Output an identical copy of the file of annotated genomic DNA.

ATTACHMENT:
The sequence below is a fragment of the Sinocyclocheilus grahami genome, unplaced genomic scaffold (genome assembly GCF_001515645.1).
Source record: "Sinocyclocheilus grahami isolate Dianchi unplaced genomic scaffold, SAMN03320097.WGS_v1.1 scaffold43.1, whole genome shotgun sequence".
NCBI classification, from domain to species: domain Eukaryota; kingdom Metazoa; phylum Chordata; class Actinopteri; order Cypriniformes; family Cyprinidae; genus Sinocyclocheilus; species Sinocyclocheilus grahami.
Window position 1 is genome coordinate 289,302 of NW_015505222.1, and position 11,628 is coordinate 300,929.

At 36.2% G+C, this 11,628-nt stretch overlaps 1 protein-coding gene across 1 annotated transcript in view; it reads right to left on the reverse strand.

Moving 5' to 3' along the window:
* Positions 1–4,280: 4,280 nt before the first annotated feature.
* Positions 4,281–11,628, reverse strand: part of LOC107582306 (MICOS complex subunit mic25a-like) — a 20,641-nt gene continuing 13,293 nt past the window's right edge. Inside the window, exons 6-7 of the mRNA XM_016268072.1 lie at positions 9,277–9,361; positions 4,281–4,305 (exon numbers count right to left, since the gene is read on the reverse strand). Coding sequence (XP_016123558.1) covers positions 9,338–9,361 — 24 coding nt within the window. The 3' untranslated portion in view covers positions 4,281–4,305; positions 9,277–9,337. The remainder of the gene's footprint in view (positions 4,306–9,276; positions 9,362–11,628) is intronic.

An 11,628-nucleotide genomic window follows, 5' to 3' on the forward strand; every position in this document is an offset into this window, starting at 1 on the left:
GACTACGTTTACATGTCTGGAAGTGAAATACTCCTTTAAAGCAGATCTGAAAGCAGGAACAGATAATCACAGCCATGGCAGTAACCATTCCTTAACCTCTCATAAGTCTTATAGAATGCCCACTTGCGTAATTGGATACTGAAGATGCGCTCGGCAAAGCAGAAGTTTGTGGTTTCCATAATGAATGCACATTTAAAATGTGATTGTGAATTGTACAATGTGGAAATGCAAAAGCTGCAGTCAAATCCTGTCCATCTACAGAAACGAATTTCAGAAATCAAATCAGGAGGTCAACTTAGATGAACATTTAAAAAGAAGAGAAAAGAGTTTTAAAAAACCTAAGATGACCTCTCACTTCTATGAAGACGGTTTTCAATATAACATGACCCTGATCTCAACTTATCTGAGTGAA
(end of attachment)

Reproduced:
The sequence below is a fragment of the Sinocyclocheilus grahami genome, unplaced genomic scaffold (genome assembly GCF_001515645.1).
Source record: "Sinocyclocheilus grahami isolate Dianchi unplaced genomic scaffold, SAMN03320097.WGS_v1.1 scaffold43.1, whole genome shotgun sequence".
NCBI classification, from domain to species: domain Eukaryota; kingdom Metazoa; phylum Chordata; class Actinopteri; order Cypriniformes; family Cyprinidae; genus Sinocyclocheilus; species Sinocyclocheilus grahami.
Window position 1 is genome coordinate 289,302 of NW_015505222.1, and position 11,628 is coordinate 300,929.

At 36.2% G+C, this 11,628-nt stretch overlaps 1 protein-coding gene across 1 annotated transcript in view; it reads right to left on the reverse strand.

Moving 5' to 3' along the window:
* Positions 1–4,280: 4,280 nt before the first annotated feature.
* Positions 4,281–11,628, reverse strand: part of LOC107582306 (MICOS complex subunit mic25a-like) — a 20,641-nt gene continuing 13,293 nt past the window's right edge. Inside the window, exons 6-7 of the mRNA XM_016268072.1 lie at positions 9,277–9,361; positions 4,281–4,305 (exon numbers count right to left, since the gene is read on the reverse strand). Coding sequence (XP_016123558.1) covers positions 9,338–9,361 — 24 coding nt within the window. The 3' untranslated portion in view covers positions 4,281–4,305; positions 9,277–9,337. The remainder of the gene's footprint in view (positions 4,306–9,276; positions 9,362–11,628) is intronic.

An 11,628-nucleotide genomic window follows, 5' to 3' on the forward strand; every position in this document is an offset into this window, starting at 1 on the left:
GACTACGTTTACATGTCTGGAAGTGAAATACTCCTTTAAAGCAGATCTGAAAGCAGGAACAGATAATCACAGCCATGGCAGTAACCATTCCTTAACCTCTCATAAGTCTTATAGAATGCCCACTTGCGTAATTGGATACTGAAGATGCGCTCGGCAAAGCAGAAGTTTGTGGTTTCCATAATGAATGCACATTTAAAATGTGATTGTGAATTGTACAATGTGGAAATGCAAAAGCTGCAGTCAAATCCTGTCCATCTACAGAAACGAATTTCAGAAATCAAATCAGGAGGTCAACTTAGATGAACATTTAAAAAGAAGAGAAAAGAGTTTTAAAAAACCTAAGATGACCTCTCACTTCTATGAAGACGGTTTTCAATATAACATGACCCTGATCTCAACTTATCTGAGTGAA